While he never communicated as much to me directly, I believe Nathan knew that his actions would create an unbreachable rift between his followers and the people of the Republik. Whether it was the Heart of the Earth who instructed him to raise Mount Deliverance or whether this was Nathan’s idea alone, we shall never know. But our few attempts to maintain contact with our brethren back in the Republik have made it clear that they see us not as saviors but as traitors. And so we live as exiles, striving to create a new, peaceful community here on the other side of Mount Deliverance, until such time as old wounds have healed and forgiveness is possible

As Taemon read, the truth of this account came powerfully to his mind. He understood the terrible choices that Nathan had had to make. This explained so much of Deliverance’s past and of the centuries-old conflict between Deliverance and the Republik. And yet the path of the future remained dark.

The future is for you to choose. You must choose your path, and all the consequences that follow. Once the choice is made, you are not free to choose its effects

The Heart of the Earth repeated those words once more before he felt her presence withdraw.

It is for you to choose

Gevri longed for night. He yearned for the soothing grayness of evening. For the calm that came with sundown. For a chance to let all his cares fade into blackness and rest. He tried to imagine darkness, but even when he closed his eyes, everything looked bright red.

They kept the lights on all the time. Bright lights. Sometimes strobe lights.

When they stole his nights, they stole his sense of time. His life was one continuous day, one unbroken stretch of glaring relentless light that refused to yield to the night. How long had his day of captivity lasted? How many days had passed in the outside world? There was no way to know. He had not been outside once since he’d been captured by the Nau.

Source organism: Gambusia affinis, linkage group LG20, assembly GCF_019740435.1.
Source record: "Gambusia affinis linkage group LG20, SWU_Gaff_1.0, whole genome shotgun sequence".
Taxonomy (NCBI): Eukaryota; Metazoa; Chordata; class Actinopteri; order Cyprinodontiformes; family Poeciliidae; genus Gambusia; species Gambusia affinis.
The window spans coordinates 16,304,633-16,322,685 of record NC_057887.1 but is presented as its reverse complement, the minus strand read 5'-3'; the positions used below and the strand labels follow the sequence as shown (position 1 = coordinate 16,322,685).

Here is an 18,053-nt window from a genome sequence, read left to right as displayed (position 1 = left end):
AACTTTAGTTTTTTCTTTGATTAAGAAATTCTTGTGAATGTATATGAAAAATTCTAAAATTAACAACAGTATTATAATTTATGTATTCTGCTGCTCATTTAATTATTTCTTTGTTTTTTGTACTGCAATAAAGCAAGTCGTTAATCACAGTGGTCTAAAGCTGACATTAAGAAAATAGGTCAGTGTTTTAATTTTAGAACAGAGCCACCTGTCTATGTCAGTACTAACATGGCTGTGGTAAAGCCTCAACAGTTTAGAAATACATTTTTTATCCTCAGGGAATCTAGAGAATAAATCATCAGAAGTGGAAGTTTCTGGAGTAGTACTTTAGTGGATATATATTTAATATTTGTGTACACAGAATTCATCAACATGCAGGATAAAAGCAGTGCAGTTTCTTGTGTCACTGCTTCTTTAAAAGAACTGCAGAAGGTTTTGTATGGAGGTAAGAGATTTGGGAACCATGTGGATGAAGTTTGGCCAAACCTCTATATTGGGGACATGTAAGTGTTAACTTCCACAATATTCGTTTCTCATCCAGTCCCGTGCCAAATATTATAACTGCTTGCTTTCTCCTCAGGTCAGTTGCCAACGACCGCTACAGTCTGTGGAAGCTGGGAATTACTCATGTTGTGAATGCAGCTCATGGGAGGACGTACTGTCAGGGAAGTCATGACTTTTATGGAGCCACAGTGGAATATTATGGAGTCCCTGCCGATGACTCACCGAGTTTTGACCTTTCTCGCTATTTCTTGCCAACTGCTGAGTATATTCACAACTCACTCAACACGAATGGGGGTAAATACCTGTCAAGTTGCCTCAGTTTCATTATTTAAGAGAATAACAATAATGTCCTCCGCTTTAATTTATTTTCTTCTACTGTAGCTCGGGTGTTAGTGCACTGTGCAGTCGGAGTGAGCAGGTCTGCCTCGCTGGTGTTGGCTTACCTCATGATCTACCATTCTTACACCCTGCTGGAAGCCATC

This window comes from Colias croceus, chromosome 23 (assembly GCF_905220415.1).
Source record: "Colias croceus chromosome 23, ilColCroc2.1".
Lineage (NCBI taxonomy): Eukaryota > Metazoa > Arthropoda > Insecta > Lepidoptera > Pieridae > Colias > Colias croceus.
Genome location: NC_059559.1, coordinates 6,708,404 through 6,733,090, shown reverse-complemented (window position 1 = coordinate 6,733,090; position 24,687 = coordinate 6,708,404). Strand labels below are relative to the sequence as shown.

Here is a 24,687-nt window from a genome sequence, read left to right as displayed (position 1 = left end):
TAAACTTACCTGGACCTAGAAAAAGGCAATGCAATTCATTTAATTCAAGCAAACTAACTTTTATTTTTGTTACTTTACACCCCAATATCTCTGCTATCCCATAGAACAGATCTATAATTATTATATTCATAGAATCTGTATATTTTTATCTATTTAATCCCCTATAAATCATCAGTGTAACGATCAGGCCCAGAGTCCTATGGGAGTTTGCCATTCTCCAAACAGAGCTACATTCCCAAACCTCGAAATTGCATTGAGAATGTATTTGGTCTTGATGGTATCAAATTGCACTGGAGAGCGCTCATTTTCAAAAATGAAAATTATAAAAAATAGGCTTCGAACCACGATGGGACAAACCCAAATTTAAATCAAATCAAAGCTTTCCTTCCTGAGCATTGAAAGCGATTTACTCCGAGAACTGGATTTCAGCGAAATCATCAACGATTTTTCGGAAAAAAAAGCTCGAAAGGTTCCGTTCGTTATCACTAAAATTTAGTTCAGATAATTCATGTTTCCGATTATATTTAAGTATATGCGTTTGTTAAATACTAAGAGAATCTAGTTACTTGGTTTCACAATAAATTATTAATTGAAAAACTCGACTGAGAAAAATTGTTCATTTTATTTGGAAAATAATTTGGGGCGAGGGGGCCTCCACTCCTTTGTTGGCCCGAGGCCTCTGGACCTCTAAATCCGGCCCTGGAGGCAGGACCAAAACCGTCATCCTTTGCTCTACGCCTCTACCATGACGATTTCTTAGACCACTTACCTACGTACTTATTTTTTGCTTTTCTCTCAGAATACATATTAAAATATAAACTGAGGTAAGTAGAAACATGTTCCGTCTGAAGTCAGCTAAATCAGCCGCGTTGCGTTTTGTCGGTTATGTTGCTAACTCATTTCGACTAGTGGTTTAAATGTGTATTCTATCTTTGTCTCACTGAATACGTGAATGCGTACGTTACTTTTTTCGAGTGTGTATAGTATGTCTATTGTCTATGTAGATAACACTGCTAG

He couldn’t endure much longer.

The sleeplessness and the endless harassment made it impossible to focus his mind enough to exercise dominion, but that was irrelevant. With or without dominion, he needed to escape. Or die trying. Either option was fine by Gevri.

Gevri tried to shift his weight and grimaced with the effort. At the moment, he was chained to the wall, his arms pulled over his head. He could just barely touch the ground with his toes. If he lowered himself too far, his shoulders burned with pain. If he stood on tiptoe too long, his calves cramped with pain. The only way it was bearable was to shift the pain from one part of his body to let the other rest, and then shift again.

No sleep. Only pain.

No darkness. Only light.

When the doorknob turned and clicked, Gevri knew it was time to do something. Anything. The next person who came through that door was the person he would fight. He would give every last tick of strength in this fight. If he lived, he would be free. If not, he would die. And that was a kind of freedom, wasn’t it?

The door opened, and U. Felmark Puster entered Gevri’s room.

, Gevri thought.
Of all my tormentors, you are the one I would choose to fight

The investigator brought with him a folding table and took his time setting it up. He poured a cup of warm tea from a bottle. He stretched and yawned.

Is it morning?
thought Gevri.
It must be morning